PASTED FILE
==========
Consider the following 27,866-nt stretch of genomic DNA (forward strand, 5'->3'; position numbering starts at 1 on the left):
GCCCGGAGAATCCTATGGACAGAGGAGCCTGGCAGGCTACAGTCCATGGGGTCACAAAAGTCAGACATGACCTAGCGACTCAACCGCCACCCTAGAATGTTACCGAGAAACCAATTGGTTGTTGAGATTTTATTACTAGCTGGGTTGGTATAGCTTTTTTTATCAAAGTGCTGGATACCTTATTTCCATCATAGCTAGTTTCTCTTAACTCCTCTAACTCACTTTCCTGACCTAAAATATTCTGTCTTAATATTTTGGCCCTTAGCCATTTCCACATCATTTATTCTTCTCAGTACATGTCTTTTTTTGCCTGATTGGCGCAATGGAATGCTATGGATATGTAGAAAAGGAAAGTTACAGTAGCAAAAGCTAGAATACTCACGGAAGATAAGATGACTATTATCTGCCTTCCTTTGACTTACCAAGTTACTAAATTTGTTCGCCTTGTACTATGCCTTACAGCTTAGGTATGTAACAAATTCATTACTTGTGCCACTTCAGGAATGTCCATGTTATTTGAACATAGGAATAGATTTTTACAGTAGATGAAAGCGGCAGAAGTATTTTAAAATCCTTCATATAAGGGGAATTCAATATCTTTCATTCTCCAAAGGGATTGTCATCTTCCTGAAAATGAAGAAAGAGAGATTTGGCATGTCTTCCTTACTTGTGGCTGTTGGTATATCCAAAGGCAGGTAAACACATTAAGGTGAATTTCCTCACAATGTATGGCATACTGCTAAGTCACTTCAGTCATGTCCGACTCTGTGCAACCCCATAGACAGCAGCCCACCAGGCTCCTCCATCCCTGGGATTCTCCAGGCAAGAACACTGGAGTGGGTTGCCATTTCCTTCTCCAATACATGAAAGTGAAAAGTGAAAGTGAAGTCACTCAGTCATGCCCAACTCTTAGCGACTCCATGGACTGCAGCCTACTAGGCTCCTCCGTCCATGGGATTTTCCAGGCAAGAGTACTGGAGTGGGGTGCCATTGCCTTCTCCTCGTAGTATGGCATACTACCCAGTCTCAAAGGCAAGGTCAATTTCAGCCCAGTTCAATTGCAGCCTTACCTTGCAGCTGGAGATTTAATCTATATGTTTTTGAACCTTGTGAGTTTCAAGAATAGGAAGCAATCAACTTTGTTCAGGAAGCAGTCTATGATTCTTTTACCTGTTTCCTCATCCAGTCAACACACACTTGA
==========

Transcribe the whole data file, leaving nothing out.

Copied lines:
Consider the following 27,866-nt stretch of genomic DNA (forward strand, 5'->3'; position numbering starts at 1 on the left):
GCCCGGAGAATCCTATGGACAGAGGAGCCTGGCAGGCTACAGTCCATGGGGTCACAAAAGTCAGACATGACCTAGCGACTCAACCGCCACCCTAGAATGTTACCGAGAAACCAATTGGTTGTTGAGATTTTATTACTAGCTGGGTTGGTATAGCTTTTTTTATCAAAGTGCTGGATACCTTATTTCCATCATAGCTAGTTTCTCTTAACTCCTCTAACTCACTTTCCTGACCTAAAATATTCTGTCTTAATATTTTGGCCCTTAGCCATTTCCACATCATTTATTCTTCTCAGTACATGTCTTTTTTTGCCTGATTGGCGCAATGGAATGCTATGGATATGTAGAAAAGGAAAGTTACAGTAGCAAAAGCTAGAATACTCACGGAAGATAAGATGACTATTATCTGCCTTCCTTTGACTTACCAAGTTACTAAATTTGTTCGCCTTGTACTATGCCTTACAGCTTAGGTATGTAACAAATTCATTACTTGTGCCACTTCAGGAATGTCCATGTTATTTGAACATAGGAATAGATTTTTACAGTAGATGAAAGCGGCAGAAGTATTTTAAAATCCTTCATATAAGGGGAATTCAATATCTTTCATTCTCCAAAGGGATTGTCATCTTCCTGAAAATGAAGAAAGAGAGATTTGGCATGTCTTCCTTACTTGTGGCTGTTGGTATATCCAAAGGCAGGTAAACACATTAAGGTGAATTTCCTCACAATGTATGGCATACTGCTAAGTCACTTCAGTCATGTCCGACTCTGTGCAACCCCATAGACAGCAGCCCACCAGGCTCCTCCATCCCTGGGATTCTCCAGGCAAGAACACTGGAGTGGGTTGCCATTTCCTTCTCCAATACATGAAAGTGAAAAGTGAAAGTGAAGTCACTCAGTCATGCCCAACTCTTAGCGACTCCATGGACTGCAGCCTACTAGGCTCCTCCGTCCATGGGATTTTCCAGGCAAGAGTACTGGAGTGGGGTGCCATTGCCTTCTCCTCGTAGTATGGCATACTACCCAGTCTCAAAGGCAAGGTCAATTTCAGCCCAGTTCAATTGCAGCCTTACCTTGCAGCTGGAGATTTAATCTATATGTTTTTGAACCTTGTGAGTTTCAAGAATAGGAAGCAATCAACTTTGTTCAGGAAGCAGTCTATGATTCTTTTACCTGTTTCCTCATCCAGTCAACACACACTTGA